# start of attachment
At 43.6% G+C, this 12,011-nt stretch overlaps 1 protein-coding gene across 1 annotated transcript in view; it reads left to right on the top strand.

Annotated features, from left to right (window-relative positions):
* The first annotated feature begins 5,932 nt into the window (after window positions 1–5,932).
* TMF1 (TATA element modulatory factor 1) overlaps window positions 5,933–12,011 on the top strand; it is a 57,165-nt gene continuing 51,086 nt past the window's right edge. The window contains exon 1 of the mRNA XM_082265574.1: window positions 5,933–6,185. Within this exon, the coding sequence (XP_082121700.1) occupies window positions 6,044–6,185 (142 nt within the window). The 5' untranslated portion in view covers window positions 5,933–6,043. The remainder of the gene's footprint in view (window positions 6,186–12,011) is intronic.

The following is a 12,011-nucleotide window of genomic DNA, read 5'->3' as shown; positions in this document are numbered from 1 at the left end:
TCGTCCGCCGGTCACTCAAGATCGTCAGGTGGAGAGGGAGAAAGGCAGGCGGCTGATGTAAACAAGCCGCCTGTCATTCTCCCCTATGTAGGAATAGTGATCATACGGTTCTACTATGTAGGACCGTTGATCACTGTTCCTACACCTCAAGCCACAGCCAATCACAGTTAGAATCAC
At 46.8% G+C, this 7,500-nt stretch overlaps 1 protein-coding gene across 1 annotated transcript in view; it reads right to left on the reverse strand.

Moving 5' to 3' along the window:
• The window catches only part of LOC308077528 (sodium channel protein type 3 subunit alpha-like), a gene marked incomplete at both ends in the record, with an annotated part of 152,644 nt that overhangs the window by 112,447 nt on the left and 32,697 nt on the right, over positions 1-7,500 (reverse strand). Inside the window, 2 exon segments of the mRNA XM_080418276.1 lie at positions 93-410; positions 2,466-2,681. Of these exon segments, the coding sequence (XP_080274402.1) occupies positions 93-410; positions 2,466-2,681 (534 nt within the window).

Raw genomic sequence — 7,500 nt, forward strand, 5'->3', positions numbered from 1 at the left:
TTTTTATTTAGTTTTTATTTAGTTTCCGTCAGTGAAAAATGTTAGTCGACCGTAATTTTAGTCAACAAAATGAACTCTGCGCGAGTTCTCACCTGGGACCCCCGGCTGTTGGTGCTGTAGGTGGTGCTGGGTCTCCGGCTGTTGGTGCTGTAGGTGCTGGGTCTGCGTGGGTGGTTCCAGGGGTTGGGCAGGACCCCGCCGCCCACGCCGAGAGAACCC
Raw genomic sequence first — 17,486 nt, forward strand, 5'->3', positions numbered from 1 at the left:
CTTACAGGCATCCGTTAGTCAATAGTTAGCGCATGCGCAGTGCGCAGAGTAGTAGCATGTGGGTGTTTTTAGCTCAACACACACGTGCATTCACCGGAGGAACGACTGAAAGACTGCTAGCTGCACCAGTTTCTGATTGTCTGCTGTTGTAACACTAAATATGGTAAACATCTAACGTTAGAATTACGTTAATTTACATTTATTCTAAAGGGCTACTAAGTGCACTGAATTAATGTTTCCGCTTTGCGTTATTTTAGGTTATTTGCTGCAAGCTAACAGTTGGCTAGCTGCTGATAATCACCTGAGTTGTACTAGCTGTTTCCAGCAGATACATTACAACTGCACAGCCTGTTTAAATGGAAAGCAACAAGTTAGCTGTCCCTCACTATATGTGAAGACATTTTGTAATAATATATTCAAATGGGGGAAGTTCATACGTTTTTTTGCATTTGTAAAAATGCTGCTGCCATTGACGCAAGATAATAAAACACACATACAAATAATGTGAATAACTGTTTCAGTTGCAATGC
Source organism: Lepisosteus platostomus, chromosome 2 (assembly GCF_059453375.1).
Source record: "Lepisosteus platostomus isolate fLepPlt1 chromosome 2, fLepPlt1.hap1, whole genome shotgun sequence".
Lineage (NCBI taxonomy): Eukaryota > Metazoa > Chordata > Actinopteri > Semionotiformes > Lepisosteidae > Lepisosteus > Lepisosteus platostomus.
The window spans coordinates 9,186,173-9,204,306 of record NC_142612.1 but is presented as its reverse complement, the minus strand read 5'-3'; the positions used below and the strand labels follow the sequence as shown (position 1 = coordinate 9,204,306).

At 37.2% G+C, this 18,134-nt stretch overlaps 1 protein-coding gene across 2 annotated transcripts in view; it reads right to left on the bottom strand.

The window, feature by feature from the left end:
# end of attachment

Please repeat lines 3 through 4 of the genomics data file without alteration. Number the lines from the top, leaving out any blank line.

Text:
* The first annotated feature begins 5,932 nt into the window (after window positions 1–5,932).
* TMF1 (TATA element modulatory factor 1) overlaps window positions 5,933–12,011 on the top strand; it is a 57,165-nt gene continuing 51,086 nt past the window's right edge. The window contains exon 1 of the mRNA XM_082265574.1: window positions 5,933–6,185. Within this exon, the coding sequence (XP_082121700.1) occupies window positions 6,044–6,185 (142 nt within the window). The 5' untranslated portion in view covers window positions 5,933–6,043. The remainder of the gene's footprint in view (window positions 6,186–12,011) is intronic.